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    Review of THE THOUSAND ORCS by R. A. Salvatore


    FORGOTTEN REALMS, Wizards of the Coast, October 2002

    Dwarf King Bruenor is on his way back to Mithral Hall for his ceremonial crowning when he gets word of an orc raid. Together with a small group of fellow dwarves, with his drow elf friend Drizzt Do'Urden, and with a pair of humans, Bruenor heads to the battle. He has been reluctant to seize his crown at any rate from fear that his advisors will keep him from adventure, and this may be his last chance. Bruenor doesn't count on an alliance between the orcs and the frost giants of the north. Drow renegades have forged this unlikely alliance in hopes of creating chaos--chaos that they can exploit for their own advantage. And the death of King Bruenor sounds like the most profitable kind of chaos possible.

    Author R. A. Salvatore (see more reviews of novels by R. A. Salvatore) continues his story of Drizzt and his friends as they adventure across a violent world of magic and conflict. Drizzt is in love with a human woman, but wonders whether he dares bring a half-drow into the world, and whether he would be doing a kindness to marry a woman who will be old while he is still a young warrior. Meanwhile, dwarf relations between Mithral Hall and Mirabar have reached a critical point--leading to a near civil war in the mixed human/dwarf town of Mirabar (this conflict is barely integrated into the main plot line--presumably it will become more significant in later volumes in the series).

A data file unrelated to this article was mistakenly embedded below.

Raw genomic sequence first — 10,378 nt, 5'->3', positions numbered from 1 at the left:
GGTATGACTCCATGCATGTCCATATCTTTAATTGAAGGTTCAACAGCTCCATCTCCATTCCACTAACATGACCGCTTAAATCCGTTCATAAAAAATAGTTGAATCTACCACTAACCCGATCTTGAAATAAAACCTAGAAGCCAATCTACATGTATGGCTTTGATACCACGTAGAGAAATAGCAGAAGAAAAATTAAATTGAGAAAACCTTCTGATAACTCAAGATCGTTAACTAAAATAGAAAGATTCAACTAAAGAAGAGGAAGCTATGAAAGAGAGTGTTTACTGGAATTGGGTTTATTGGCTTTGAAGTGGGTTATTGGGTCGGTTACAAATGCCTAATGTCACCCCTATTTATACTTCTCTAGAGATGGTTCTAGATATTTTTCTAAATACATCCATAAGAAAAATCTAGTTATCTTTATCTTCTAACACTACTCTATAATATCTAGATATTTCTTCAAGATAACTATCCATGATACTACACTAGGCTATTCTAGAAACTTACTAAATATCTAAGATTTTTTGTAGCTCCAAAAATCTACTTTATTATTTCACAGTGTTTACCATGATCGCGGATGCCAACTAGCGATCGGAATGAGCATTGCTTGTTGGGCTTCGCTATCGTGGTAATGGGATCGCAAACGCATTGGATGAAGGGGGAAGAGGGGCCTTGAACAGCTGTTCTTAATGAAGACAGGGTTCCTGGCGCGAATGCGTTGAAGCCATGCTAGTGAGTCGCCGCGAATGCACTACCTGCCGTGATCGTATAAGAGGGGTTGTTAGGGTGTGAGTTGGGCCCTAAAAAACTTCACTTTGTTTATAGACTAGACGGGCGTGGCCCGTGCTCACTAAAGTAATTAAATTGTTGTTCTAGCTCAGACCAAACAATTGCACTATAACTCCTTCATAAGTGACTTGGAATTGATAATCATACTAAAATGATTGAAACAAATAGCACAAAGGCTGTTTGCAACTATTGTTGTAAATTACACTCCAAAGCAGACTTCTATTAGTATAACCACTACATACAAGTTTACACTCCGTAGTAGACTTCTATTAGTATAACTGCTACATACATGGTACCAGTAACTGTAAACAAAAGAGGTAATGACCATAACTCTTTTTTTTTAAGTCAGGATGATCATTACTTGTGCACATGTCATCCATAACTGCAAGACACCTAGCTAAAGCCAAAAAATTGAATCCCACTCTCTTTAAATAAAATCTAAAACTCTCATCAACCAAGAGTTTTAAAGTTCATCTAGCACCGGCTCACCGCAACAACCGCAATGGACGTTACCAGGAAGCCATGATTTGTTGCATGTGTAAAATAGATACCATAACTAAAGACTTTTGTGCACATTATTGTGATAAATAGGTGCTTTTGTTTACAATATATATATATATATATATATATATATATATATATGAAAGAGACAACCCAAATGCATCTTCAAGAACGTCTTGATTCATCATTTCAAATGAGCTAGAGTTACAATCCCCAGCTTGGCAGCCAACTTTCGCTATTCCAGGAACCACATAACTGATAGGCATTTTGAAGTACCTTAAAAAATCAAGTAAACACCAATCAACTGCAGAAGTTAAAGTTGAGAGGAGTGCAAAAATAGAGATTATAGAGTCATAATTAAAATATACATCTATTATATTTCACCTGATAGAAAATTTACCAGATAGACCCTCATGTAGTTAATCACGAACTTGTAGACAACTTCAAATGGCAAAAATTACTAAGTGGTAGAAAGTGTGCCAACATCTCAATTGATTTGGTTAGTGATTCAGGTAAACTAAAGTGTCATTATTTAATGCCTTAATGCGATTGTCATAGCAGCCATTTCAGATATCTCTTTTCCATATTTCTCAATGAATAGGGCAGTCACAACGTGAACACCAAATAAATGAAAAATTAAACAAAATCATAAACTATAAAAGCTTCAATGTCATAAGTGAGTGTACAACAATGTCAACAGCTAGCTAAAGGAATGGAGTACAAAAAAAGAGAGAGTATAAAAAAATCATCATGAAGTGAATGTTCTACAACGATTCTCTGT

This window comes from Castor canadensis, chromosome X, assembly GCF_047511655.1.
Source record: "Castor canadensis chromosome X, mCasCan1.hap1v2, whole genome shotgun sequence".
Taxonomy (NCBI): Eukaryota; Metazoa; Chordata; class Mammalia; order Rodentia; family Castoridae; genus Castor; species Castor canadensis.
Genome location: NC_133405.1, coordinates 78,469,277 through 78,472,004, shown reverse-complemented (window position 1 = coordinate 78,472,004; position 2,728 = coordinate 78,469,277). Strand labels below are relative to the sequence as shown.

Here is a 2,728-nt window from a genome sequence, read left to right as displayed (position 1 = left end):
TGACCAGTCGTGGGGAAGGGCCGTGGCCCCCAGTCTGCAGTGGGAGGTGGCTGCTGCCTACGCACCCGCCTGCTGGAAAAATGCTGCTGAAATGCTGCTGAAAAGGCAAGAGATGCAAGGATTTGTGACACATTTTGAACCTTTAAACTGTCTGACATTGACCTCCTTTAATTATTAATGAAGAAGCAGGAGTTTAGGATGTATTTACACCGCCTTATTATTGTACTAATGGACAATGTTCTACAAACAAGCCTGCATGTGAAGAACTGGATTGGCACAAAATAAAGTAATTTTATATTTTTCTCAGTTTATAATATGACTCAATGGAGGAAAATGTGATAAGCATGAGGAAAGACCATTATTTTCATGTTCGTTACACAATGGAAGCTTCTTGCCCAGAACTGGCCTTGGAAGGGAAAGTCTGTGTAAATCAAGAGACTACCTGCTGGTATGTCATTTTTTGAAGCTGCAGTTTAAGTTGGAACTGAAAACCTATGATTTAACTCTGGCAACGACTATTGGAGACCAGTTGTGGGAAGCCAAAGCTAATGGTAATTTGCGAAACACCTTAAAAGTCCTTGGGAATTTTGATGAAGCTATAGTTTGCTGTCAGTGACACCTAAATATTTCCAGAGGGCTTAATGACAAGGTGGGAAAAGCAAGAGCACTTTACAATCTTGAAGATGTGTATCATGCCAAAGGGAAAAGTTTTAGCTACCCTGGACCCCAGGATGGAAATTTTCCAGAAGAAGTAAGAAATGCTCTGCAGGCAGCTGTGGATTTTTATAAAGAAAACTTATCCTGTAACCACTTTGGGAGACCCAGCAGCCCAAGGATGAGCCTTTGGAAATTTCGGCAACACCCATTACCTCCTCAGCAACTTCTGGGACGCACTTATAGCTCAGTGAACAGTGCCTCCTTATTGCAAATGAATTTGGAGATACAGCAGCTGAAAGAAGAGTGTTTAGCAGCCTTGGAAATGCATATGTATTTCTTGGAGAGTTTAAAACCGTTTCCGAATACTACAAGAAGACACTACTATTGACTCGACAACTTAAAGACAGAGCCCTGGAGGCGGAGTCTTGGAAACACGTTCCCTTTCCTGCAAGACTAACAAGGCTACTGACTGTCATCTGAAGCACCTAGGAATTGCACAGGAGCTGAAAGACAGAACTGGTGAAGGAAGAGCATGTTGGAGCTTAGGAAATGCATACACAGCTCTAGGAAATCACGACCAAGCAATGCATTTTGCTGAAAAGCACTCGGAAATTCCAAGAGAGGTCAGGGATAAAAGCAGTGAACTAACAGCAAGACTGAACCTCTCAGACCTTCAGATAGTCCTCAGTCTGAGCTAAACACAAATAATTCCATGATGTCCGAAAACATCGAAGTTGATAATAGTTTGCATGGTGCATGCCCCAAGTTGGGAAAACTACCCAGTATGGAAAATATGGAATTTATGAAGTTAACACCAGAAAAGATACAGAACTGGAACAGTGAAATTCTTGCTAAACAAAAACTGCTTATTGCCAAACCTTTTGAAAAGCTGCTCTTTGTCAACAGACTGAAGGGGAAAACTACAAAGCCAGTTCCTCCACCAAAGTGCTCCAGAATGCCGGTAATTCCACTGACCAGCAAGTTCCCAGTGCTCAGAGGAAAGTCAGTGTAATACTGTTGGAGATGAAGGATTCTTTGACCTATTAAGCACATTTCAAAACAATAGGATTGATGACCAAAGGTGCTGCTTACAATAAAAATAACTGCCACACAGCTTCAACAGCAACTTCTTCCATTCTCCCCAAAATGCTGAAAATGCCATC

Early on in the novel, it appeared that orc King Obould would break out of the traditional orc stupidity mode and actually develop intelligent plans to do serious damage to the orcs and humans that oppose him. Quickly, however, he reverts, failing to take advantage of his giant allies, falling into obvious traps, and generally behaving like the traditional stupid orc. While he can't be faulted for this, it was a bit of a disappointment to me, at least. It is difficult to see any number of orcs as a real threat to an organized force of dwarves, especially one backed by the formidable blades of Drizzt. The enemy drow never really unveil themselves and never lend much intelligence to their allies' plans.

    Like many Wizards of the Coast novels, THE THOUSAND ORCS has something of the feel of a role-playing adventure--a small party of adventurers is thrust into an escalating adventure where more and more enemies are gradually introduced. Although Drizzt is a fan favorite, there isn't a lot of character development in this novel, at least. Salvatore's fine writing makes this one worth reading--but if you happen to miss it, you'll be able to pick up the characters without any problem.


    Reviewed 12/04/02

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